The album closes with Home Burial which is very poignant, in fact almost kind of a sad commentary on the futility of our corporeal existence.  Okay, so I got all philosophical on you there, but it impressed me that Florez would close out Long Lost Sun with something that most people would regard as a downer message.  Once again, though, who really cares?   Florez wants to leave his listeners with something to think about, and with Long Lost Sun, he more than accomplishes that.

The only bit of criticism I have about the project involves a production technique.  When listening to Long Lost Sun on a decent stereo, or even a decent boom-box type player, you’ll sometimes notice a bit too much echo on Florez’s voice.  In the more laid back moments, the echo is noticeable and it shouldn’t be.

But that’s nit-picking.  This is a wonderful album with a lot of great moments.  I hope that sometime down the road, Florez can obtain the budget necessary to record with a full band, or even just a smaller ensemble of skilled players with studio experience.  No telling how that would color the music that StormMiguel Florez still has to offer.

ALSO THIS MONTH

Last month, I made mention briefly of the special edition, re-release of George Michael’s Faith.  As I said at that time, this project has nothing to do with being transgender or the trans music community, but Michael’s music, especially from that era, still means a lot to a lot of people.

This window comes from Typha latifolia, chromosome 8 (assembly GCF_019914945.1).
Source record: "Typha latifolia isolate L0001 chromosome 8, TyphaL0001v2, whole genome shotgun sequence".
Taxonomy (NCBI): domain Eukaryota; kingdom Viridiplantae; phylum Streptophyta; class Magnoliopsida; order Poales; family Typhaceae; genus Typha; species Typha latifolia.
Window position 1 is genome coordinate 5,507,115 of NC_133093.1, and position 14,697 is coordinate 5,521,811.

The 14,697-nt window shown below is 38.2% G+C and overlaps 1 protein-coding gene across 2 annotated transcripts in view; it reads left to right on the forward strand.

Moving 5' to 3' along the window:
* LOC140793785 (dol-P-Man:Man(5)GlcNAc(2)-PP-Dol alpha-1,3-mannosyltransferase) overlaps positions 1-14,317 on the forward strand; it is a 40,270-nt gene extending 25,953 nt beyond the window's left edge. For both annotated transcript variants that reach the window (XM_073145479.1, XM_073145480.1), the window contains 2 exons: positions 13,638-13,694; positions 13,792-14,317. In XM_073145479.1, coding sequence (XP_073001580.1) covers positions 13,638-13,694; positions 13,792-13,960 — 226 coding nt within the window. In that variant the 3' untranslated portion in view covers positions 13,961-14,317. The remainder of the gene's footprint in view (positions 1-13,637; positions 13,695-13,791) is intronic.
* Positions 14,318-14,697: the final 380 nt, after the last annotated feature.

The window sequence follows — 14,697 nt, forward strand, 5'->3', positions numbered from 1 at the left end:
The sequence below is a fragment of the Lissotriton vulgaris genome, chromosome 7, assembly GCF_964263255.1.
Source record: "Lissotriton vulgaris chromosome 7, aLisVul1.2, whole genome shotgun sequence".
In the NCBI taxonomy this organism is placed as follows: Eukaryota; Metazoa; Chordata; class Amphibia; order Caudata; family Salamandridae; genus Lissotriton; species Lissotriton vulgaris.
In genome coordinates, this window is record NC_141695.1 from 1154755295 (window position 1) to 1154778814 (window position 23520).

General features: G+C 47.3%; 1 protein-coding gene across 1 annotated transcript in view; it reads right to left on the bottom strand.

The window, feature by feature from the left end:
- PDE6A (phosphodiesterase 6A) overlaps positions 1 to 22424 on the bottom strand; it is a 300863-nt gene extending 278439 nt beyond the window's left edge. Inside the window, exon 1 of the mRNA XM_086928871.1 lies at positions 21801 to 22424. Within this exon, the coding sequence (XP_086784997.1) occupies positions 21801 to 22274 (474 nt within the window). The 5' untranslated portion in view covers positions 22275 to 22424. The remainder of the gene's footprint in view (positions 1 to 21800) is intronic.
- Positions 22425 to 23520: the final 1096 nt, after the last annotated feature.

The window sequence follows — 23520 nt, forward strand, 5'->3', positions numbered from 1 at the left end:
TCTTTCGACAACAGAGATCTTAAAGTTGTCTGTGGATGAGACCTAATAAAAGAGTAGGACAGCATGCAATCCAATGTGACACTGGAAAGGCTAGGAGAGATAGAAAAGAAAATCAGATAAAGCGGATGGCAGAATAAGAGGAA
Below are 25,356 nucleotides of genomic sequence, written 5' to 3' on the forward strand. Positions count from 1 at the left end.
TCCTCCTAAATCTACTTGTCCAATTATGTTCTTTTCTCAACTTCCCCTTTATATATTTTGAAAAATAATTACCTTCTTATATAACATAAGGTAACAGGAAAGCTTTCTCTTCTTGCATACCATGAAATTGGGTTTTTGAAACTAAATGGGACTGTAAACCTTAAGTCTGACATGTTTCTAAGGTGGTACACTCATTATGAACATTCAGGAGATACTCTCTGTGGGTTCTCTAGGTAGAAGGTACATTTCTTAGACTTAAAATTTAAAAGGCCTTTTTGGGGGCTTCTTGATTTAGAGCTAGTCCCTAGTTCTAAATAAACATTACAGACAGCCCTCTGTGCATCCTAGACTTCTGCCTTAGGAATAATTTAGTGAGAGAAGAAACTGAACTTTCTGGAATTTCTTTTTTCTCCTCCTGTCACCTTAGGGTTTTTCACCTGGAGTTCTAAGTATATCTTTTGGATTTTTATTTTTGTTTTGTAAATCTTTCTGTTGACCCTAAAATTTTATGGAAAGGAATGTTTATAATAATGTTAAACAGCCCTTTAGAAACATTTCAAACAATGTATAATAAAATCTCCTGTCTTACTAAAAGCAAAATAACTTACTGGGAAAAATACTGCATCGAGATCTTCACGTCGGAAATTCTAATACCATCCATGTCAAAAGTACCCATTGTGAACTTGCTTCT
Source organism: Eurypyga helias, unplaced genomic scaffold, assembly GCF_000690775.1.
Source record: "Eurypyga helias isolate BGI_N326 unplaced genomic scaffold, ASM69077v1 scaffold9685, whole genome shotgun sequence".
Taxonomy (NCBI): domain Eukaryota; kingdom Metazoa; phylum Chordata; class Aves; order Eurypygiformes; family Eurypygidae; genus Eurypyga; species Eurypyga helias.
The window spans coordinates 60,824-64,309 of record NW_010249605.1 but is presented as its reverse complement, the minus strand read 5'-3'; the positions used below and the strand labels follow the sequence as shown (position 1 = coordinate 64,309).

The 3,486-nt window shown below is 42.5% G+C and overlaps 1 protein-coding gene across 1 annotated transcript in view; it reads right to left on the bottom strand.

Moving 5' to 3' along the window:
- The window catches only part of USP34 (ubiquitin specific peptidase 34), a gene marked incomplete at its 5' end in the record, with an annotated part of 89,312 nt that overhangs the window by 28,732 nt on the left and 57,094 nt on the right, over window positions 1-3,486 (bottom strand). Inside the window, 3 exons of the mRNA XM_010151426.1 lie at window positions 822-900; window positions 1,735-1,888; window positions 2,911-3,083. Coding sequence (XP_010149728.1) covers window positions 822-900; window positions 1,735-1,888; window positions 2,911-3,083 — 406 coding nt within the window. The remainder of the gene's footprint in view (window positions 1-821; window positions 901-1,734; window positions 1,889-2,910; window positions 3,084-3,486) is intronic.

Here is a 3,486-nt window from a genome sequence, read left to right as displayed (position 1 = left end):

Who would have thought that right after Wham! called it quits, George Michael would go on to release one of the ‘80s most successful projects?  To date, global sales of Faith have topped 20 million units. It dominated the charts in the U.S. and Britain for the better part of 1987, the year it was released.

The new re-issue Faith contains the original album plus a second disc of rare cuts, out takes, instrumental versions, and just plain interesting stuff that’s mostly for the die hard fan.

I have to admit that at the time, I personally didn’t pay all that much attention to George Michael and was only familiar with the radio tunes.  I did see him at the concert for the Millennium  March in DC in 2000. I’ve always liked his voice, and never knew he was the accomplished musician he is.

He’s credited with keyboards, drums, bass, and in the case of songs such as Hard Day and I Want Your Sex, is credited with all instruments.

If you remember that era at all, we were just getting over disco and MTV still played videos. The beginnings of what is now dance music can be found on Faith,  the title cut, I Want Your Sex, and Monkey.